Levels of PSA in the blood are used to screen for prostate cancer. But the… (Mark Boster / Los Angeles…)
Should men get routine PSA tests to screen for prostate cancer? It’s controversial. In May, a government advisory panel -- the U.S. Preventive Services Task Force -- recommended against the screens for men of any age.
A new study offers more information. It tries to figure out whether the test serves men by incorporating how they would feel about the things that could happen to them once they get the test.
The task force’s reasoning back in May was this: PSA screens may catch cancers, but a lot of those cancers would never have done the man any harm. Meanwhile, intervention can harm. Biopsies can lead to infections, and treatments can render men impotent or incontinent and in some cases even kill them.
The task force concluded that the harms outweighed the benefits, based on two large studies.
One of the studies, of 76,693 U.S. men, found no difference in death rates between a group of men who had PSA tests and another group that didn’t.
The other study, of 182,160 men in Europe, also found no death rate difference overall between those who got screens and those who didn’t. It did find a benefit in a subset of men aged 55 to 69, however.
The new paper by Eveline A.M. Heijnsdijk and co-authors, published in the New England Journal of Medicine, also looked at the European study. But this time, the authors did something a bit different with the data. They modeled it to see how PSA screening affected the years of good-quality life the population of men would have in both groups -- how many quality years would be lost and how many would be gained through being screened or not being screened.
Obviously, the results will be different for each man depending on what happens to him. Does the screen detect high blood PSA levels? Did he get a biopsy? Did the biopsy go smoothly or were there side effects? Was he treated, and did he experience side effects afterward? How long did he live in this state versus that state? It will also be different depending on who he is.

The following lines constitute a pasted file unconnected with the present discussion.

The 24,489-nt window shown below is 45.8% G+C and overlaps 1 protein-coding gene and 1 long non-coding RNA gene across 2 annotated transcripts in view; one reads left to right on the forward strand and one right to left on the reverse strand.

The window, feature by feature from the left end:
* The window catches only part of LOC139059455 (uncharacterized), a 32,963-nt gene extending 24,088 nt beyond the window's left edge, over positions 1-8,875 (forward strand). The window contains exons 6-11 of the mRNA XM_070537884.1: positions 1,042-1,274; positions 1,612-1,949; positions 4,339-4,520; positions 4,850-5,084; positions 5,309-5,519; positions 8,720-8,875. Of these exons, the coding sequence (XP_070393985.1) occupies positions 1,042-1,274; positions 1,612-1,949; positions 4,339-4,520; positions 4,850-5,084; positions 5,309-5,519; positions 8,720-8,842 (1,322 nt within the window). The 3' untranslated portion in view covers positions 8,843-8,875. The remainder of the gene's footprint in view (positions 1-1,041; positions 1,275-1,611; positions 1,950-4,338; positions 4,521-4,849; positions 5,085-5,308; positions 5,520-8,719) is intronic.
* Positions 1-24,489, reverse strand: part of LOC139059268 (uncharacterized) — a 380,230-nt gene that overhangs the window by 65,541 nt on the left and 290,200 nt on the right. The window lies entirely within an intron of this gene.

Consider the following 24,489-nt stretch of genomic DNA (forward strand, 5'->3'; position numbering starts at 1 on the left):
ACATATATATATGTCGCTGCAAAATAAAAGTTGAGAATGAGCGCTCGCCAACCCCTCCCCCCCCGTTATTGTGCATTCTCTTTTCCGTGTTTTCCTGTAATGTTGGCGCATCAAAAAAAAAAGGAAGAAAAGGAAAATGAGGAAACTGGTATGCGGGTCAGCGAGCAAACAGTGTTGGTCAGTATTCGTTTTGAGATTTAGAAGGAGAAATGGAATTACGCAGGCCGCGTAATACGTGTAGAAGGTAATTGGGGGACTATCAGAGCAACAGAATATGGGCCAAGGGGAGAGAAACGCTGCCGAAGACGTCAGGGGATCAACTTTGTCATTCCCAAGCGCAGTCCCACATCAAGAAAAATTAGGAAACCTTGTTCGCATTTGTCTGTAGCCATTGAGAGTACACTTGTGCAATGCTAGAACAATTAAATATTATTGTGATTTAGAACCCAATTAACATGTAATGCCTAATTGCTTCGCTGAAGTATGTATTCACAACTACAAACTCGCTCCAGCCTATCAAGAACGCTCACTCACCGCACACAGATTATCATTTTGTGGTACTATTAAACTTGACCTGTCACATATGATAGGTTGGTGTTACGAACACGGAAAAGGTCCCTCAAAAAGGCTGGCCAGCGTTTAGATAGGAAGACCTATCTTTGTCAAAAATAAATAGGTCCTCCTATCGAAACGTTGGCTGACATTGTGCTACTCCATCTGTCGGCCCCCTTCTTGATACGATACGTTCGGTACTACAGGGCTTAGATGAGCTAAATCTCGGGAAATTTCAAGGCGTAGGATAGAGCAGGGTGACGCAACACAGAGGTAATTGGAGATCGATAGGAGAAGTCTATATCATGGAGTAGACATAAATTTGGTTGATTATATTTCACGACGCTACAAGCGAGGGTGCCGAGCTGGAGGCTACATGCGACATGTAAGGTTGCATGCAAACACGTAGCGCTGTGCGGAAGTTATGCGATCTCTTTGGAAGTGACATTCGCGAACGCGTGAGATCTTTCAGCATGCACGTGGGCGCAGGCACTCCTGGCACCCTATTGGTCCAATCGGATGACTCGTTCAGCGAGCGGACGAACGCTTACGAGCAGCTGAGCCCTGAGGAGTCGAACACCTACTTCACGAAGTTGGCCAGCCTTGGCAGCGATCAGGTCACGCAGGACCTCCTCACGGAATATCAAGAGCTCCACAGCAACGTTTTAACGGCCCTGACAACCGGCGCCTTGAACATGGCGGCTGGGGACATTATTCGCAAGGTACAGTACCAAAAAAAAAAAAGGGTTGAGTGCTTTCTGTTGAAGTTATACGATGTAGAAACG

The analysis had to devise numbers on what constituted quality of life. It scored an outcome of “death or worst imaginable health” as zero. It scored “full health” as 1. It scored other outcomes, such as urinary incontinence, for example, from past studies seeking to address men’s feelings about various health states.
Using the data they had from the study -- on rates or biopsies, cancers being found, side effects experienced and the numbers of years men spent in each state -- the scientists came up with an overall sum of good years gained or lost for men who got screened or didn’t.
They found that in men ages 55 to 69, there would be nine fewer prostate cancer deaths per 1,000 men screened and a total of 73 life-years gained.
But when they made their adjustments for life quality, they found that the number of good-quality years gained per 1,000 men was 56. In other words, the benefits of PSA screening still remained in that study but were decreased.
This -- how men feel about outcomes -- is a very important thing to know if one is to decide what to recommend regarding PSA screening, commented Dr. Harold C. Sox of the Dartmouth Institute for Health Policy and Clinical Practice in Hanover, N.H., in a commentary accompanying the report.
Still, Sox wasn't satisfied with the life-quality values assigned to men’s different health states -- namely, how did the authors come up with them? Research in this area is “meager,” he wrote, and the studies the authors cited didn't offer robust numbers. That was “the least satisfactory aspect of this report,” he wrote.
For now, Sox concludes that "guidelines should avoid recommending for or against PSA screening. Instead, they should recommend shared decision-making" between patient and doctor, thus ensuring that each individual's feelings about all the things that may or may not happen to him can be taken into account.
A brave attempt, in other words, but not there yet.